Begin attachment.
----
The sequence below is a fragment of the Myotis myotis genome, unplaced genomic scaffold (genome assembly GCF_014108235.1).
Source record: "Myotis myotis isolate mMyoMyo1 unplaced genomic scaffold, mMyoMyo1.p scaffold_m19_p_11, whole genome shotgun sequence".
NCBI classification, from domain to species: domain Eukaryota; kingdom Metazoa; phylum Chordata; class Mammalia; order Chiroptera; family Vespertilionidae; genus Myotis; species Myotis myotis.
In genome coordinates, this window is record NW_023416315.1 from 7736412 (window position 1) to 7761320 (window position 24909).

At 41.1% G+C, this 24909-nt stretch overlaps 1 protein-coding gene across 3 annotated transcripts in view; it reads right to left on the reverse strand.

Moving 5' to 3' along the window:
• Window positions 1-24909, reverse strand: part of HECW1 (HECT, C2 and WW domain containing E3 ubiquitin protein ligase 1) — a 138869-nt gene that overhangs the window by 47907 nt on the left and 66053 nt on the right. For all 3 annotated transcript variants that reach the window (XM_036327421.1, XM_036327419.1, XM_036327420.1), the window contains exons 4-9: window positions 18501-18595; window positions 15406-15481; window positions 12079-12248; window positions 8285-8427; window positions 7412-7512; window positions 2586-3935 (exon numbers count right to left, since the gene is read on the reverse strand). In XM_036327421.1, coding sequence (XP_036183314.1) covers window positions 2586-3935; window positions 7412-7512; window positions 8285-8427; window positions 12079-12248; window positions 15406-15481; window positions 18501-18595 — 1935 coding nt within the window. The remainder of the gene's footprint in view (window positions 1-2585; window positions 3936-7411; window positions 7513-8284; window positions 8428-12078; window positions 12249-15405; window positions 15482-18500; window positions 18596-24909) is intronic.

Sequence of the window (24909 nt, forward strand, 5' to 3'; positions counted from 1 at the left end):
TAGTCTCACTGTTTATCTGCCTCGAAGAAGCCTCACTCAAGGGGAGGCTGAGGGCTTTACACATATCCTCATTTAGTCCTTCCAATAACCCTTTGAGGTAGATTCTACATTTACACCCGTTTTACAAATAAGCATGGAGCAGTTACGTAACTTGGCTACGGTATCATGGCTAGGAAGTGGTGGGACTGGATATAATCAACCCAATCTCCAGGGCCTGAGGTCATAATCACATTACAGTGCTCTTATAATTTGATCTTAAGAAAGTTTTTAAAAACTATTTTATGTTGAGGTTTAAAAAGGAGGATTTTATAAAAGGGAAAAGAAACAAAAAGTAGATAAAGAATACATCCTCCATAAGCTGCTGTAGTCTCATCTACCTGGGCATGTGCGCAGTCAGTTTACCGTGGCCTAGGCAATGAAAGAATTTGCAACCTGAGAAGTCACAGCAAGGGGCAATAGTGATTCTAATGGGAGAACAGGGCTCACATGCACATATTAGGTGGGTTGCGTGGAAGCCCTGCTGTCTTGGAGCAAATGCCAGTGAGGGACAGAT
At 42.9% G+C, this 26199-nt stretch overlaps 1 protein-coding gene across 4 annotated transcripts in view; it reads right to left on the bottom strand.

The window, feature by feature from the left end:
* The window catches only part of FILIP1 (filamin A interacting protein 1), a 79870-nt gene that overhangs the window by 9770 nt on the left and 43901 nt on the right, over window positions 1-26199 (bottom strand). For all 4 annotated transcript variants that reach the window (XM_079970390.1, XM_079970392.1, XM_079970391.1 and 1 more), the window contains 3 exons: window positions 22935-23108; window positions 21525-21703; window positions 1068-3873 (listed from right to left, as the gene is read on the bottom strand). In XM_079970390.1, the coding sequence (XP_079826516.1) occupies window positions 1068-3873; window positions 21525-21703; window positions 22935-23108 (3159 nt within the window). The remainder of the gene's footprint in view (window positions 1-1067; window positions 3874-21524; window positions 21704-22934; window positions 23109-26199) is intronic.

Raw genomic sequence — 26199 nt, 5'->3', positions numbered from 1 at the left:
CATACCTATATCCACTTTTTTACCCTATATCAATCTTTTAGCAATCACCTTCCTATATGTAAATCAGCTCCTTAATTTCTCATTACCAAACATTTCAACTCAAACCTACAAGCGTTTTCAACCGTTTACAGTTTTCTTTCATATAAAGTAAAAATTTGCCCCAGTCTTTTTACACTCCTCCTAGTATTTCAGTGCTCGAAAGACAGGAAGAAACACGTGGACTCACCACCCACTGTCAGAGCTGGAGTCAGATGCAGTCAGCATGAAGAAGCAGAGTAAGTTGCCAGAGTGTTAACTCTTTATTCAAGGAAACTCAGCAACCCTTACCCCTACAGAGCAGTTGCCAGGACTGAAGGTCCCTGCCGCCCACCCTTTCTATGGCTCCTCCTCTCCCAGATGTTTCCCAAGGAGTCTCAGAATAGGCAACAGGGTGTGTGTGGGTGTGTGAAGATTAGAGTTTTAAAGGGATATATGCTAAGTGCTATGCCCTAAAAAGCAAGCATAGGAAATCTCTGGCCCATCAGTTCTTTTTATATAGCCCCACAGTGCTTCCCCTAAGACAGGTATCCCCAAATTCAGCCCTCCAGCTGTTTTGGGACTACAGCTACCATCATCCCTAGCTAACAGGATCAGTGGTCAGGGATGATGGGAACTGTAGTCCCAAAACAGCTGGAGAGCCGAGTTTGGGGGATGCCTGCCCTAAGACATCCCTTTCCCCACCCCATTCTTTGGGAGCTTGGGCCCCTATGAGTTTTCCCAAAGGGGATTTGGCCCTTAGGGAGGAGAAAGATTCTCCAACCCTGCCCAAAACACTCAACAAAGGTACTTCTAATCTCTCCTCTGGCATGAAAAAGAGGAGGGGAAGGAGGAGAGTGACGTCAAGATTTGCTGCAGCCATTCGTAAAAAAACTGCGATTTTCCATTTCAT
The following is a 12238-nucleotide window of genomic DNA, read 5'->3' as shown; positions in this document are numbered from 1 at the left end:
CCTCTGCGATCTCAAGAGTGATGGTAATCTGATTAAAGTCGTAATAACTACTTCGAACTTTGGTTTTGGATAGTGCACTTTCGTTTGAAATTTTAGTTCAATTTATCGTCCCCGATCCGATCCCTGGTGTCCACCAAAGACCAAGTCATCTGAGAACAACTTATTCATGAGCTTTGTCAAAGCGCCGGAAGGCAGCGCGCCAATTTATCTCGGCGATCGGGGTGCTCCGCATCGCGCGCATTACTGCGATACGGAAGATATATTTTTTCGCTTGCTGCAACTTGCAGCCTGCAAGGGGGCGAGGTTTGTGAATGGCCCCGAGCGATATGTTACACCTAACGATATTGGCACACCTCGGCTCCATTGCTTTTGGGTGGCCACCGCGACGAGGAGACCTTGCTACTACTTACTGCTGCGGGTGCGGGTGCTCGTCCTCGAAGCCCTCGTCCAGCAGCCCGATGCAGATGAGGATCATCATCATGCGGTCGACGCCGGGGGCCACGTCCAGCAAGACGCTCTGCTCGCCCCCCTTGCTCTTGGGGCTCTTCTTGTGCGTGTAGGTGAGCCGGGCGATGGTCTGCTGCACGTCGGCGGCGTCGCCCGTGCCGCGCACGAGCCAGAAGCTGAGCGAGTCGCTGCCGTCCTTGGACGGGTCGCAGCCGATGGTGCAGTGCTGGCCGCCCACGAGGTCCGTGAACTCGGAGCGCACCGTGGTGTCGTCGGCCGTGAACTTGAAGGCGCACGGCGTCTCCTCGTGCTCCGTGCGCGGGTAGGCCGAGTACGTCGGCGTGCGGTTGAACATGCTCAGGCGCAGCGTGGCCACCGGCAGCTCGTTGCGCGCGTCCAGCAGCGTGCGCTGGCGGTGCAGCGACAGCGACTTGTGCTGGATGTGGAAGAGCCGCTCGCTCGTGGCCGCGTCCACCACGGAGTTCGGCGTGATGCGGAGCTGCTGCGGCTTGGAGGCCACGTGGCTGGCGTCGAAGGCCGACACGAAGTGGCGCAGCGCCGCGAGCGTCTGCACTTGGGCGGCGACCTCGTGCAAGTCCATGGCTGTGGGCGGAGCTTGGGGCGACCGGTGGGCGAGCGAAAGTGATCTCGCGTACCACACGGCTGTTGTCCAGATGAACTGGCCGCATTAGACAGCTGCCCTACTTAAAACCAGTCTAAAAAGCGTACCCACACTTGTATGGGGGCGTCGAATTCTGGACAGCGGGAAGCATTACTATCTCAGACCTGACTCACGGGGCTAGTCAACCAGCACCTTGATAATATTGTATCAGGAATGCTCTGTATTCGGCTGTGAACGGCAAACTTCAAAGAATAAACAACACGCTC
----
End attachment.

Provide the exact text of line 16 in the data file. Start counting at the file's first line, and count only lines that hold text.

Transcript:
CCTCTGCGATCTCAAGAGTGATGGTAATCTGATTAAAGTCGTAATAACTACTTCGAACTTTGGTTTTGGATAGTGCACTTTCGTTTGAAATTTTAGTTCAATTTATCGTCCCCGATCCGATCCCTGGTGTCCACCAAAGACCAAGTCATCTGAGAACAACTTATTCATGAGCTTTGTCAAAGCGCCGGAAGGCAGCGCGCCAATTTATCTCGGCGATCGGGGTGCTCCGCATCGCGCGCATTACTGCGATACGGAAGATATATTTTTTCGCTTGCTGCAACTTGCAGCCTGCAAGGGGGCGAGGTTTGTGAATGGCCCCGAGCGATATGTTACACCTAACGATATTGGCACACCTCGGCTCCATTGCTTTTGGGTGGCCACCGCGACGAGGAGACCTTGCTACTACTTACTGCTGCGGGTGCGGGTGCTCGTCCTCGAAGCCCTCGTCCAGCAGCCCGATGCAGATGAGGATCATCATCATGCGGTCGACGCCGGGGGCCACGTCCAGCAAGACGCTCTGCTCGCCCCCCTTGCTCTTGGGGCTCTTCTTGTGCGTGTAGGTGAGCCGGGCGATGGTCTGCTGCACGTCGGCGGCGTCGCCCGTGCCGCGCACGAGCCAGAAGCTGAGCGAGTCGCTGCCGTCCTTGGACGGGTCGCAGCCGATGGTGCAGTGCTGGCCGCCCACGAGGTCCGTGAACTCGGAGCGCACCGTGGTGTCGTCGGCCGTGAACTTGAAGGCGCACGGCGTCTCCTCGTGCTCCGTGCGCGGGTAGGCCGAGTACGTCGGCGTGCGGTTGAACATGCTCAGGCGCAGCGTGGCCACCGGCAGCTCGTTGCGCGCGTCCAGCAGCGTGCGCTGGCGGTGCAGCGACAGCGACTTGTGCTGGATGTGGAAGAGCCGCTCGCTCGTGGCCGCGTCCACCACGGAGTTCGGCGTGATGCGGAGCTGCTGCGGCTTGGAGGCCACGTGGCTGGCGTCGAAGGCCGACACGAAGTGGCGCAGCGCCGCGAGCGTCTGCACTTGGGCGGCGACCTCGTGCAAGTCCATGGCTGTGGGCGGAGCTTGGGGCGACCGGTGGGCGAGCGAAAGTGATCTCGCGTACCACACGGCTGTTGTCCAGATGAACTGGCCGCATTAGACAGCTGCCCTACTTAAAACCAGTCTAAAAAGCGTACCCACACTTGTATGGGGGCGTCGAATTCTGGACAGCGGGAAGCATTACTATCTCAGACCTGACTCACGGGGCTAGTCAACCAGCACCTTGATAATATTGTATCAGGAATGCTCTGTATTCGGCTGTGAACGGCAAACTTCAAAGAATAAACAACACGCTC